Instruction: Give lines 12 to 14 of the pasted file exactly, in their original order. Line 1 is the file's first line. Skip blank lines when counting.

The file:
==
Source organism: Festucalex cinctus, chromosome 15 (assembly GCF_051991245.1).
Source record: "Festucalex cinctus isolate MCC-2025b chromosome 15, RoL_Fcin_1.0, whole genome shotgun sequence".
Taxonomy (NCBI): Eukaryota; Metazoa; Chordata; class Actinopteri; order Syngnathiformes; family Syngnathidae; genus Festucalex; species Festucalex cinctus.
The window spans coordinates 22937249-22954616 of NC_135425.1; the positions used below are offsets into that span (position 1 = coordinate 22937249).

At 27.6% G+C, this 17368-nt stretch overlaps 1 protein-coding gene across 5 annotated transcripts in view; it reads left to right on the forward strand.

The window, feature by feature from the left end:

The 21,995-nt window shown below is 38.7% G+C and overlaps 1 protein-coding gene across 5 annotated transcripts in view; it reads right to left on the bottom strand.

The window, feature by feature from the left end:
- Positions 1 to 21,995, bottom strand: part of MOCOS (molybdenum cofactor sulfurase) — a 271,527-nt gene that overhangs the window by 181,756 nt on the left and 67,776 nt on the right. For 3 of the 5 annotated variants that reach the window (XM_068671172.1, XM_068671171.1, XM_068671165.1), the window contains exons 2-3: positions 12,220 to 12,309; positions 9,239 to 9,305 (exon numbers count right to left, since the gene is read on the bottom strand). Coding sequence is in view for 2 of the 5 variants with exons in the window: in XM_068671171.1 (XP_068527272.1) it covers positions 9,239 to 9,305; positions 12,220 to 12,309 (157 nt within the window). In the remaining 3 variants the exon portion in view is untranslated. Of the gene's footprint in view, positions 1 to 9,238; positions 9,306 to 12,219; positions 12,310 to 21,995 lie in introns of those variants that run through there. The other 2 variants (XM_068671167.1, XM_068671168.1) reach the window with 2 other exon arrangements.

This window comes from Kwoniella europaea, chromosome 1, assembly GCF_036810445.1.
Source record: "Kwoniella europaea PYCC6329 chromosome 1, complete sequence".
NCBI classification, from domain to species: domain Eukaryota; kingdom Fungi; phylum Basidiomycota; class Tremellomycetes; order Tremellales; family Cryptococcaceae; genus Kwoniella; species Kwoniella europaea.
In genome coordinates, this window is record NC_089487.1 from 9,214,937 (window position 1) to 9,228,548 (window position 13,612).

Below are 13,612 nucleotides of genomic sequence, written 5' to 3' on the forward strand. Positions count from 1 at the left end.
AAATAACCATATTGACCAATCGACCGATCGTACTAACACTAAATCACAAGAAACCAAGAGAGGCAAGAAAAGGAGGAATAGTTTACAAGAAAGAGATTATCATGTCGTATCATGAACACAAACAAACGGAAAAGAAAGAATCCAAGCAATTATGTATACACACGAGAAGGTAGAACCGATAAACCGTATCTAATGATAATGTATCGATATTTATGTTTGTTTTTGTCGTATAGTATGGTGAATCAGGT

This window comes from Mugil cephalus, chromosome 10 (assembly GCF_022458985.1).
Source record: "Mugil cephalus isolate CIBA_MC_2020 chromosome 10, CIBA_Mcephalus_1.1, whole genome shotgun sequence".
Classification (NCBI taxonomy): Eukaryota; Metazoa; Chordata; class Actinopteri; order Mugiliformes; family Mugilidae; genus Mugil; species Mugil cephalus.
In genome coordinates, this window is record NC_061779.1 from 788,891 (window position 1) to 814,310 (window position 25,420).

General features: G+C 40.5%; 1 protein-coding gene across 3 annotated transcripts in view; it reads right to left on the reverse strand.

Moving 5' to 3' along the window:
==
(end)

NCBI classification, from domain to species: domain Eukaryota; kingdom Fungi; phylum Basidiomycota; class Tremellomycetes; order Tremellales; family Cryptococcaceae; genus Kwoniella; species Kwoniella europaea.
In genome coordinates, this window is record NC_089487.1 from 9,214,937 (window position 1) to 9,228,548 (window position 13,612).

Below are 13,612 nucleotides of genomic sequence, written 5' to 3' on the forward strand. Positions count from 1 at the left end.